We are coming to the end of Mental Health Month (October)!
I want to thank Sarah Harding (Oasis) and the Wellbeing Ambassadors for a great social media campaign over the past month, posting on Facebook and Instagram about the 20 wellbeing tactics that underpin the Good Vibes Experiment campaign at Flinders and doing giveaways and events with a mental health theme.
Hopefully it has got you thinking about the ways in which you bring positive emotion into your everyday life and helped clarify that one’s mental health isn’t just the absence or presence of distress, but a richer concept encompassing the totality of our psychological experience.
As we exit mental health month, the basic question is ‘what do I do now?’
In some ways that is a really simple question. In other ways it is very complex.
It is complex because we each bring different histories and experiences, hopes and desires, strengths and weaknesses to this project of mental health. Thus the idea of a one-size fits all approach that we can just roll out to everyone doesn’t take account of this diversity. The path to good mental health for each person is going to be a little different. For one person Mental Health Month might be the trigger they need to finally start addressing some mental ill health issues they’ve been facing. For another, it might be the start of paying close attention to their lifestyle (sleep, physical activity, nutrition, drug and alcohol). For another, it’s the beginning of a path of contemplative meditative practice.
But the question is also simple, because an answer (if you consider what sits beneath choosing specific activities) is that for most people, they should develop a plan. Start treating your mental health like you might treat other projects in your life. Set some goals, aspirations, map out what you think you need to do to get there, engage in some additional earning or consult with experts to work out how to make it happen. Experiment and try different things. Track your progress, adjust if necessary. The chances are you have a plan in place for looking after your physical body. Why not one for your mind?
And if you are questioning whether one should allocate something like mental health to a ‘project’ status, remember that many of the biggest challenges of modern life are psychological in nature. We’re constantly bombarded with people/ organisations/ advertising/ media that want our attention and to tell us how to live our lives (I am afraid I am one of them). We’re in a constant state of information overload – access to more information that we could possibly consume in a lifetime. We have deadlines and responsibilities. We have large networks of people we need to try to sustain. There is a never-ending stream of tasks we ‘should’ be doing. And even our biology is shaping the way we think. And in amongst all of that, most of us are just trying to find some kind of peace of mind, feel good at what we do, feel somewhat in control, feel connected to others and feel that we are making some kind of worthwhile contribution – that our lives have value. That battle sounds awfully a lot like ‘mental health’ to me – the goal to find happiness and contentment amongst all the psychological challenges in life.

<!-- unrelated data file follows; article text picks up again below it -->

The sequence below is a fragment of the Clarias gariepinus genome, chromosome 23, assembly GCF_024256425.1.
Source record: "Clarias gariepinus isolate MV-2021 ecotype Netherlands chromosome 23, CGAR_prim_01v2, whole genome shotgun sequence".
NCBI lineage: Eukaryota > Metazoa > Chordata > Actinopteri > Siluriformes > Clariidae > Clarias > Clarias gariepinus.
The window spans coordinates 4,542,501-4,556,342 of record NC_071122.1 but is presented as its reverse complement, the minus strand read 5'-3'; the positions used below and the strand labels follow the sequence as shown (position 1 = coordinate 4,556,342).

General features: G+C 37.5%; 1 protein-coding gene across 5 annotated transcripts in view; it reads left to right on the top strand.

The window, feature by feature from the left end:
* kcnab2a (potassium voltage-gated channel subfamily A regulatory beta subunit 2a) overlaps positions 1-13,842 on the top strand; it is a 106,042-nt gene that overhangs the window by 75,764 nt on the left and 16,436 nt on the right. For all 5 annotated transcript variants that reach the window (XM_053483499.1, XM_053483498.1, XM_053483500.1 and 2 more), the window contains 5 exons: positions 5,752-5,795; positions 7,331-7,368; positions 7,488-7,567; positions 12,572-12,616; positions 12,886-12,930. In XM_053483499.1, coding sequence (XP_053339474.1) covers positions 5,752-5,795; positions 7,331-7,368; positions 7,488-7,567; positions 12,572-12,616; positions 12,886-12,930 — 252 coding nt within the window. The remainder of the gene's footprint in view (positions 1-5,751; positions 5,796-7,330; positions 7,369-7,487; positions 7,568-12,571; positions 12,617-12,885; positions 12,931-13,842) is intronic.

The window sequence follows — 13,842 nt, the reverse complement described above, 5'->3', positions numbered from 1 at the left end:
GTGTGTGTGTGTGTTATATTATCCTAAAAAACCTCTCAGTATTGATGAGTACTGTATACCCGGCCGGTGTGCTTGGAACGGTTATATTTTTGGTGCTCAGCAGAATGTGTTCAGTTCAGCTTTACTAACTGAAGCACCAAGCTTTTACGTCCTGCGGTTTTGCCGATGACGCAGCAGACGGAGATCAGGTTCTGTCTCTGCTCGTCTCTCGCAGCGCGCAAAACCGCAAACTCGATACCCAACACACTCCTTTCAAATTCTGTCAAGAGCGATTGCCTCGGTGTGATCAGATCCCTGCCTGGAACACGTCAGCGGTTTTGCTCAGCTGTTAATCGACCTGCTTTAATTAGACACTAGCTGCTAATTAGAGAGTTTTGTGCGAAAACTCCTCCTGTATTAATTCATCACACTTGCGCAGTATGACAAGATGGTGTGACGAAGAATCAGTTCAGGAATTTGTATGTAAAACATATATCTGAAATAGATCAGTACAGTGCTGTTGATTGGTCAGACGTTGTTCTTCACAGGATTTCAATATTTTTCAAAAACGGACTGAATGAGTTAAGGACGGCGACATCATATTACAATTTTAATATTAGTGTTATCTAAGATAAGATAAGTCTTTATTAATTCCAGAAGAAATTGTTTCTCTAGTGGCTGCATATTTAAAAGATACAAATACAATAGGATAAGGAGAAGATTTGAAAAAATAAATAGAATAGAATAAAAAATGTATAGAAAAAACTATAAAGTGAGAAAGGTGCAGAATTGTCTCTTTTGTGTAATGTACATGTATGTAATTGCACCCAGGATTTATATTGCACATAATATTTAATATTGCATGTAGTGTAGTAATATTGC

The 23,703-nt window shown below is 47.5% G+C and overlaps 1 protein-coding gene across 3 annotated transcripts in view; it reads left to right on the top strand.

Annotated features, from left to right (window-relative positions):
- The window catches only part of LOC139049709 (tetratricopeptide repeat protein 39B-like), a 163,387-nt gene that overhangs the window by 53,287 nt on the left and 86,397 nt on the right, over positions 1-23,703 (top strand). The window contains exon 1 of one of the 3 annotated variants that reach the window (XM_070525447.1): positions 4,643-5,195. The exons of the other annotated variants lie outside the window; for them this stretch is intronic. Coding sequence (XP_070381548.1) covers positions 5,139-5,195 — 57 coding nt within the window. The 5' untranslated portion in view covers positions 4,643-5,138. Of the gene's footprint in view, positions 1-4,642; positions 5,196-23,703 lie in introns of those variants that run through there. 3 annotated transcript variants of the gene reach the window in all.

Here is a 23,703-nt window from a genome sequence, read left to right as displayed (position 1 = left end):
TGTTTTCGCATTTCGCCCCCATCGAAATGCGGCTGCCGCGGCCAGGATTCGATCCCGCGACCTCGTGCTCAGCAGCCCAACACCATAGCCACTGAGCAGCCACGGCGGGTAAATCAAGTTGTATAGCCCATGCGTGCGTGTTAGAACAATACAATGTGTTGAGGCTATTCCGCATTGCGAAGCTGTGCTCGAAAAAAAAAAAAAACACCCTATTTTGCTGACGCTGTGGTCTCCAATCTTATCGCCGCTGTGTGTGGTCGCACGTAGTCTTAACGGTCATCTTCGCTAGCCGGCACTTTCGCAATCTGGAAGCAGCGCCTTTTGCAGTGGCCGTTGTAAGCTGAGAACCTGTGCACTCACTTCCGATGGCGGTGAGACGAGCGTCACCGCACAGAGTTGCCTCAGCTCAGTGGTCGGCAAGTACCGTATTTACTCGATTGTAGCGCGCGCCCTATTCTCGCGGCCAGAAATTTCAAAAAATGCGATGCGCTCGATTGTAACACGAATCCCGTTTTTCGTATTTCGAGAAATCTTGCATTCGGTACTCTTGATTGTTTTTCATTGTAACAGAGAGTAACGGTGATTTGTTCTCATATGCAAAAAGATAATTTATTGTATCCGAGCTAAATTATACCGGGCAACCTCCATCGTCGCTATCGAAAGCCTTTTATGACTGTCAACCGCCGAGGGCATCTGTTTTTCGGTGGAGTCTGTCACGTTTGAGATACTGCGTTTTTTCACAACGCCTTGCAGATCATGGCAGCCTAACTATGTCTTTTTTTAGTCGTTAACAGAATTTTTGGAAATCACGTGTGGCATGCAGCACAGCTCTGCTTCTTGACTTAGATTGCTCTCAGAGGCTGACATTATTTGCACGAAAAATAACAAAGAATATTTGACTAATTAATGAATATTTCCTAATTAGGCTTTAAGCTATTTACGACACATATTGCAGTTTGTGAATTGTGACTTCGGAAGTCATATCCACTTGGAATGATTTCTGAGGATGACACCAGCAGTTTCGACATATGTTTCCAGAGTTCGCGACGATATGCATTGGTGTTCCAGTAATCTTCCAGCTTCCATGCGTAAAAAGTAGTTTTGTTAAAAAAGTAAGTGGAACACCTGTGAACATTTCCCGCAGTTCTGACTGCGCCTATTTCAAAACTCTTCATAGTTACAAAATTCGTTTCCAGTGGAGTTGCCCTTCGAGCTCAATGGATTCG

In that light, why wouldn’t you elevate your mental health to project status. It might be even one of the most important projects?
If the ‘project’ language doesn’t sit well with you, a simpler way might be to think about it in terms of priorities. Namely, making your mental health a priority, and in the process allocating some of your valuable time to thinking about how to build, repair or sustain it.
Now if you don’t know where to start that project, may I suggest the Be Well Plan, free for all students and running in 2022. In that program, we’ll teach you how to build your own mental health plan and you’ll learn the types of activities that work. Register your interest at:https://qualtrics.flinders.edu.au/jfe/form/SV_cSheSbetc7AMw0C
Also check out Good Vibes Experiment Activity Book. Its a more playful take on the idea and the activities in the book are weighted towards fun first, but they each have a deeper message and idea attached to them, in turn illustrating the kinds of things to pay attention to in building one’s mental health. Find them on campuses or order one to get posted out.
And finally, maybe follow me at the Student Health and Wellbeing Blog where mental health and tackling the psychological demands of life are kinda the main things I talk about. If you are reading this post, you’ve already arrived at the blog and may already be subscribed. If you aren’t sure, details about subscribing can be found at: https://blogs.flinders.edu.au/student-health-and-well-being/2019/12/19/welcome-student-health-wellbeing-blog/
Use the end of Mental Health Month as the beginning of a commitment to making your mental health a priority. The teams here at HCDS and Oasis are keen to help you in this process, so connect with us. Follow the social media channels mentioned earlier. Join up to the Oasis Online FLO topic. Or just learn more about what we do at: https://students.flinders.edu.au/support/hcd